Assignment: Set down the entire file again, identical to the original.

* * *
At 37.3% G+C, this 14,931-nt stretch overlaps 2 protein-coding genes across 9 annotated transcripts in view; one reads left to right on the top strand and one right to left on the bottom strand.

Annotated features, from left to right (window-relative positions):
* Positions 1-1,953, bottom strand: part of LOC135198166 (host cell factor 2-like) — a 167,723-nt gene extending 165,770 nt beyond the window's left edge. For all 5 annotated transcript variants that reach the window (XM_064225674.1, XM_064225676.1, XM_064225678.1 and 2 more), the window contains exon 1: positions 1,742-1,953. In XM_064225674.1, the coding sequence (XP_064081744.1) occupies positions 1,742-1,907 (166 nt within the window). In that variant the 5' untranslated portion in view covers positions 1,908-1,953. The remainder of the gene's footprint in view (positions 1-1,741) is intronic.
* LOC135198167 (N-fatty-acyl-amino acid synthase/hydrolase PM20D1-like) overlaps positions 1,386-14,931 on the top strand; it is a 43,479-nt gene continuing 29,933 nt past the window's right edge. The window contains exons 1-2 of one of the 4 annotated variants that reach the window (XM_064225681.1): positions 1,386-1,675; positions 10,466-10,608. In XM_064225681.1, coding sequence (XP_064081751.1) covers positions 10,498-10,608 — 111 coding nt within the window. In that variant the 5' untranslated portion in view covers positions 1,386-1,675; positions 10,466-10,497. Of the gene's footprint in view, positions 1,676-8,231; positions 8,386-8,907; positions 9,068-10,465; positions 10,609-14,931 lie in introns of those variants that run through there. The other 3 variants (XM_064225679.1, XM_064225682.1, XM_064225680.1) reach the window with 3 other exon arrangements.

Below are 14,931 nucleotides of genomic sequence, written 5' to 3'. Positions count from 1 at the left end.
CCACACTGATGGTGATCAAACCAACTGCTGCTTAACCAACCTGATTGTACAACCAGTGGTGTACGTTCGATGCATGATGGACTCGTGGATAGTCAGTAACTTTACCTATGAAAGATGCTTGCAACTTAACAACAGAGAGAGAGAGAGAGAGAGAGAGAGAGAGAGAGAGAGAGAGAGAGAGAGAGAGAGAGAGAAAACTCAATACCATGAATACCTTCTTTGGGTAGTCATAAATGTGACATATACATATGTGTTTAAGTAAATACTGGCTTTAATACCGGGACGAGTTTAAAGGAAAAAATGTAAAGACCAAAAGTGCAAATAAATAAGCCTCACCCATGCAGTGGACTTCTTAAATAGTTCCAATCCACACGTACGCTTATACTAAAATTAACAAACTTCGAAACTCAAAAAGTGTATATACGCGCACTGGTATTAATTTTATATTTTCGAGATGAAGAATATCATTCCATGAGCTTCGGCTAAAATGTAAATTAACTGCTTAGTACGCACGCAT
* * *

At 37.3% G+C, this 14,931-nt stretch overlaps 2 protein-coding genes across 9 annotated transcripts in view; one reads left to right on the top strand and one right to left on the bottom strand.

Annotated features, from left to right (window-relative positions):
* Positions 1-1,953, bottom strand: part of LOC135198166 (host cell factor 2-like) — a 167,723-nt gene extending 165,770 nt beyond the window's left edge. For all 5 annotated transcript variants that reach the window (XM_064225674.1, XM_064225676.1, XM_064225678.1 and 2 more), the window contains exon 1: positions 1,742-1,953. In XM_064225674.1, the coding sequence (XP_064081744.1) occupies positions 1,742-1,907 (166 nt within the window). In that variant the 5' untranslated portion in view covers positions 1,908-1,953. The remainder of the gene's footprint in view (positions 1-1,741) is intronic.
* LOC135198167 (N-fatty-acyl-amino acid synthase/hydrolase PM20D1-like) overlaps positions 1,386-14,931 on the top strand; it is a 43,479-nt gene continuing 29,933 nt past the window's right edge. The window contains exons 1-2 of one of the 4 annotated variants that reach the window (XM_064225681.1): positions 1,386-1,675; positions 10,466-10,608. In XM_064225681.1, coding sequence (XP_064081751.1) covers positions 10,498-10,608 — 111 coding nt within the window. In that variant the 5' untranslated portion in view covers positions 1,386-1,675; positions 10,466-10,497. Of the gene's footprint in view, positions 1,676-8,231; positions 8,386-8,907; positions 9,068-10,465; positions 10,609-14,931 lie in introns of those variants that run through there. The other 3 variants (XM_064225679.1, XM_064225682.1, XM_064225680.1) reach the window with 3 other exon arrangements.

Below are 14,931 nucleotides of genomic sequence, written 5' to 3'. Positions count from 1 at the left end.
CCACACTGATGGTGATCAAACCAACTGCTGCTTAACCAACCTGATTGTACAACCAGTGGTGTACGTTCGATGCATGATGGACTCGTGGATAGTCAGTAACTTTACCTATGAAAGATGCTTGCAACTTAACAACAGAGAGAGAGAGAGAGAGAGAGAGAGAGAGAGAGAGAGAGAGAGAGAGAGAGAGAGAGAGAAAACTCAATACCATGAATACCTTCTTTGGGTAGTCATAAATGTGACATATACATATGTGTTTAAGTAAATACTGGCTTTAATACCGGGACGAGTTTAAAGGAAAAAATGTAAAGACCAAAAGTGCAAATAAATAAGCCTCACCCATGCAGTGGACTTCTTAAATAGTTCCAATCCACACGTACGCTTATACTAAAATTAACAAACTTCGAAACTCAAAAAGTGTATATACGCGCACTGGTATTAATTTTATATTTTCGAGATGAAGAATATCATTCCATGAGCTTCGGCTAAAATGTAAATTAACTGCTTAGTACGCACGCAT